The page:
The pretty old town of Montignac serves as a good base for visiting the nearby prehistoric caves.
Sited on the Vézère river, its main attraction is the ruined Château du Montignac whose keep was rebuilt in the 1960s using original stones from the Saint Etienne priory. Nearby the Lascaux cave, the largest and best-preserved works of prehistoric art, should not be missed. Today you can only visit replicas of the cave to avoid further damage to the original paintings by the carbon dioxide emitted by visitors.
History & Culture in Montignac
Situated on a strategic site, the bridge over the Vézère sits in the heart of the town and from the eleventh to the fourteenth century it was one of the seats of the Counts of Périgord. The Château de Montignac now lies in ruins, though some wall bases, terraces and a single tower remain.
Montignac was the home of the nineteenth-century French writer Eugène Le Roy, who wrote two celebrated novels about rural life in eighteenth century Périgord. There is a small museum in the town dedicated to him.
Sights & Attractions in Montignac
The most obvious attraction of Montignac and the surrounding area is of course the Lascaux Caves. Discovered in the 1940's, the paintings in these caves are thought to be over 17,000 years old. Although you can visit the cave, due to preservation reasons mentioned above, you will only be allowed to visit the splendid replica cave, where you can have a guided visit to help you understand more about them. During the busy summer months of July and August you can also visit the caves at night.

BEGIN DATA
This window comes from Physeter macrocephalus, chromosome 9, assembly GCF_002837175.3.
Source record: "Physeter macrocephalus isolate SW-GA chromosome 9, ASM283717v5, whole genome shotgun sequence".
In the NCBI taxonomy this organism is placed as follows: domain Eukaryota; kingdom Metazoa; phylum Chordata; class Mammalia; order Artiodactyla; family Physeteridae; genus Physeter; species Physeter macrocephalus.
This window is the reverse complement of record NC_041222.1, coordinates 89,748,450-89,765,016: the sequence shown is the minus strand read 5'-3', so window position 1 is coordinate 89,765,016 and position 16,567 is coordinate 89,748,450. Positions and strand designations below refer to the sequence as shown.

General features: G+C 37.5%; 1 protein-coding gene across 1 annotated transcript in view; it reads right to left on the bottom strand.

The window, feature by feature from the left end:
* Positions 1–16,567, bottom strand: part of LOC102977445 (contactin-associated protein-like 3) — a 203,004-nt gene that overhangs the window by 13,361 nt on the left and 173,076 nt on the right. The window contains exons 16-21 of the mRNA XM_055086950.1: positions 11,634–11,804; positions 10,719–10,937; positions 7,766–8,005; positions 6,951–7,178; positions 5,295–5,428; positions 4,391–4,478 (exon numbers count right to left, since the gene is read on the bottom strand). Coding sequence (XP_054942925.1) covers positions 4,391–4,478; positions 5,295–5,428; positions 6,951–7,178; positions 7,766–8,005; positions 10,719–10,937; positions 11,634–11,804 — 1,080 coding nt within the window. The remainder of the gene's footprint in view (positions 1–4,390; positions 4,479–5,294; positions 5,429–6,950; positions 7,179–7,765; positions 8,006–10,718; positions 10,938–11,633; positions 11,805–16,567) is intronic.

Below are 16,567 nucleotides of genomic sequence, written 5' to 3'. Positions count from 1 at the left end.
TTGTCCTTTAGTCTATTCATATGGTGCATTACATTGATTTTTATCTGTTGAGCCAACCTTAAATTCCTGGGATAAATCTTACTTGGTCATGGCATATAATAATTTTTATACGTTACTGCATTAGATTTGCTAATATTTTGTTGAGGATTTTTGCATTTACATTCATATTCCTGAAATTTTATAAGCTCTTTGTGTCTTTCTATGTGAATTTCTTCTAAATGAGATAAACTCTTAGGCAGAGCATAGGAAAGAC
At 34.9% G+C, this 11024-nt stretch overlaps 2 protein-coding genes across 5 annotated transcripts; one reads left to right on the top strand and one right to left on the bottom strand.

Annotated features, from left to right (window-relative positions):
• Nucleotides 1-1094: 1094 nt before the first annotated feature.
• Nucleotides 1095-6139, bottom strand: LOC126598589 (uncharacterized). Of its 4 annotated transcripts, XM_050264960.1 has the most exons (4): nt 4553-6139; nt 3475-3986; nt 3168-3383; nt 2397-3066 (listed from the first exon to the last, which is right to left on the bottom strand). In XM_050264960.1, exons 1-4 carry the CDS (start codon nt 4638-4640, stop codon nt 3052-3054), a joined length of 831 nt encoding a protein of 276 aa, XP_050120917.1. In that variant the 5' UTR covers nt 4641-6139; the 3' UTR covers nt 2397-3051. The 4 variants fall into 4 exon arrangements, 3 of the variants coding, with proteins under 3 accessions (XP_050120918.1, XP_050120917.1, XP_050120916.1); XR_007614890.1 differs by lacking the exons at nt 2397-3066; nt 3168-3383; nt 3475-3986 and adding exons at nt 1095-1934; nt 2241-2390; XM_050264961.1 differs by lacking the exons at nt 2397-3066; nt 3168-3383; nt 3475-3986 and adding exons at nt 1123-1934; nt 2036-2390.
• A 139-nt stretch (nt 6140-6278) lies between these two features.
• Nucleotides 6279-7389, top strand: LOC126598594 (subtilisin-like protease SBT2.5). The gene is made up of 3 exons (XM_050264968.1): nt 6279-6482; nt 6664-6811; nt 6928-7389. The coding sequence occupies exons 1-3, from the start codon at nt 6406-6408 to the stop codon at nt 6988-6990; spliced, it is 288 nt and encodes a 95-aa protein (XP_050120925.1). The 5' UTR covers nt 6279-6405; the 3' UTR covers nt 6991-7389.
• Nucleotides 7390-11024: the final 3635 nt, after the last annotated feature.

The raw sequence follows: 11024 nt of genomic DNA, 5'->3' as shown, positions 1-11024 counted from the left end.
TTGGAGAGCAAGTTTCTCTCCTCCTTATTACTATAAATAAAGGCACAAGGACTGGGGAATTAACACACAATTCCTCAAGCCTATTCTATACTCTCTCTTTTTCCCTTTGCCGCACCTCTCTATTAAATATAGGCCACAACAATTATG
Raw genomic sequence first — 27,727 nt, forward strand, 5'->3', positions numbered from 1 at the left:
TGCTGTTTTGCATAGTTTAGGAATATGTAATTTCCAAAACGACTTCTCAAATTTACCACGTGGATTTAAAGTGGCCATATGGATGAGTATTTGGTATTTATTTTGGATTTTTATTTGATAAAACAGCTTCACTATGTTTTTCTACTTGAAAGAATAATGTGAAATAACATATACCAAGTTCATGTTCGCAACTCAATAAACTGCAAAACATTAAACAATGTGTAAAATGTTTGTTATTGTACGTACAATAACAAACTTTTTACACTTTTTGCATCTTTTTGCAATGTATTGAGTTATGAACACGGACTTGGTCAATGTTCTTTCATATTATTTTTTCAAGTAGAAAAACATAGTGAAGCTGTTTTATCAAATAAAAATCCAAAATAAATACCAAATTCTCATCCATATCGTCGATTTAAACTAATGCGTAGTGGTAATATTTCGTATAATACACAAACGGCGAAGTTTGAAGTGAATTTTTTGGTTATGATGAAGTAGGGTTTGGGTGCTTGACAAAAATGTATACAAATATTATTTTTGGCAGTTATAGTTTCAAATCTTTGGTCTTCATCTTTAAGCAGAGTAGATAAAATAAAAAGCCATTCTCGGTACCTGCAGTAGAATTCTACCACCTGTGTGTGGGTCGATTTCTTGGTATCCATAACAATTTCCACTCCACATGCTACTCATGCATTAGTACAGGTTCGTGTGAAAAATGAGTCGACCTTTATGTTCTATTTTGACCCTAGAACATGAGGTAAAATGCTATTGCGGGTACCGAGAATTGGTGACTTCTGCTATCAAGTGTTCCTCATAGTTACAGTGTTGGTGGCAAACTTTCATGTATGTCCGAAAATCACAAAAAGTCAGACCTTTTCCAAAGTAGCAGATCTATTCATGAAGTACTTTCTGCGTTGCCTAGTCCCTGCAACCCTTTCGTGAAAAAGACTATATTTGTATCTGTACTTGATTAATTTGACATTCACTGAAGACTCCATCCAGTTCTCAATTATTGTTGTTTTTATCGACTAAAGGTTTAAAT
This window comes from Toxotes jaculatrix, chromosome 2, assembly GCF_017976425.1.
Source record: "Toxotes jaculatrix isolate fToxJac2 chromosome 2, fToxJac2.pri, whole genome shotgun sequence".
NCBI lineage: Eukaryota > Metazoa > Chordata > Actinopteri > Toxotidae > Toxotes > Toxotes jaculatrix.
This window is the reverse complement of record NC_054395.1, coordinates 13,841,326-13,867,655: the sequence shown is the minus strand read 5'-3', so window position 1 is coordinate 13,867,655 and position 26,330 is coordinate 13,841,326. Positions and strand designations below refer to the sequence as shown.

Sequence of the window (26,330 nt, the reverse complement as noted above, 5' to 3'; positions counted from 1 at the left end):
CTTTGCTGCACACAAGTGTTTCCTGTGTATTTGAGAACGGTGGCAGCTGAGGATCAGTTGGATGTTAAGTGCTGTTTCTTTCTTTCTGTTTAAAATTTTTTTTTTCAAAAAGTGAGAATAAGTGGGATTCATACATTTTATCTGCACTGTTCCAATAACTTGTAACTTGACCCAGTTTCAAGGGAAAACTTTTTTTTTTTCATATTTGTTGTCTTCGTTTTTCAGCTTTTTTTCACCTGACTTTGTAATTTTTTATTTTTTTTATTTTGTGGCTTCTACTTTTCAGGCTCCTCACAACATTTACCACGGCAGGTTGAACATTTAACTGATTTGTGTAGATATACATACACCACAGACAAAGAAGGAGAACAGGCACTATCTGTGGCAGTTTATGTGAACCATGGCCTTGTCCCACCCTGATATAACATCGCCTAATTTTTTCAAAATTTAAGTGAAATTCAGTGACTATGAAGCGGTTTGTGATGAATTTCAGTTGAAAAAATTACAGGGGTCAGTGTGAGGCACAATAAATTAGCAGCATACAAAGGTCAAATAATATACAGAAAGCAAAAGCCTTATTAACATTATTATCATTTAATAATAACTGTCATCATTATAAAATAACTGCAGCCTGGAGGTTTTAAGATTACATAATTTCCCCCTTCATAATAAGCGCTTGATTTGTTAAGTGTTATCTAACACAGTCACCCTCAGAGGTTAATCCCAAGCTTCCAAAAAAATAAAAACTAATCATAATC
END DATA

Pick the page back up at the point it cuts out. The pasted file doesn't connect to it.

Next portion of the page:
As you travel south-west out of Montignac you will come across many prehistoric sites, including Le Thot - Espace Cro-Magnon which compliments the Lascaux caves, La Roque Saint-Christophe and the Maison Fort de Reignac.
Along with the ruins of the Chateau de Montignac, a visit to the nearby castle and gardens of Chateau de Losse is a great way to spend a few hours.
Things to do in Montignac
A walk around this pretty town is high on the list of things to do when you arrive. You can pick up a 'carte touristique' from the tourist office that will walk you through some of the main highlights and best things to see in town. Minus the coffee breaks it should take around 90 minutes to walk around...however, we did it with an hour coffee break in the middle, just to re-fuel!
As you are on the banks of the river Vézère it would seem a shame not to take advantage and take to the calm and tranquil waters in kayak or canoe. The countryside here is very beautiful and typical of what you might expect of the Dordogne region. Paddle past stately homes and chateaux and through small villages on your way downstream.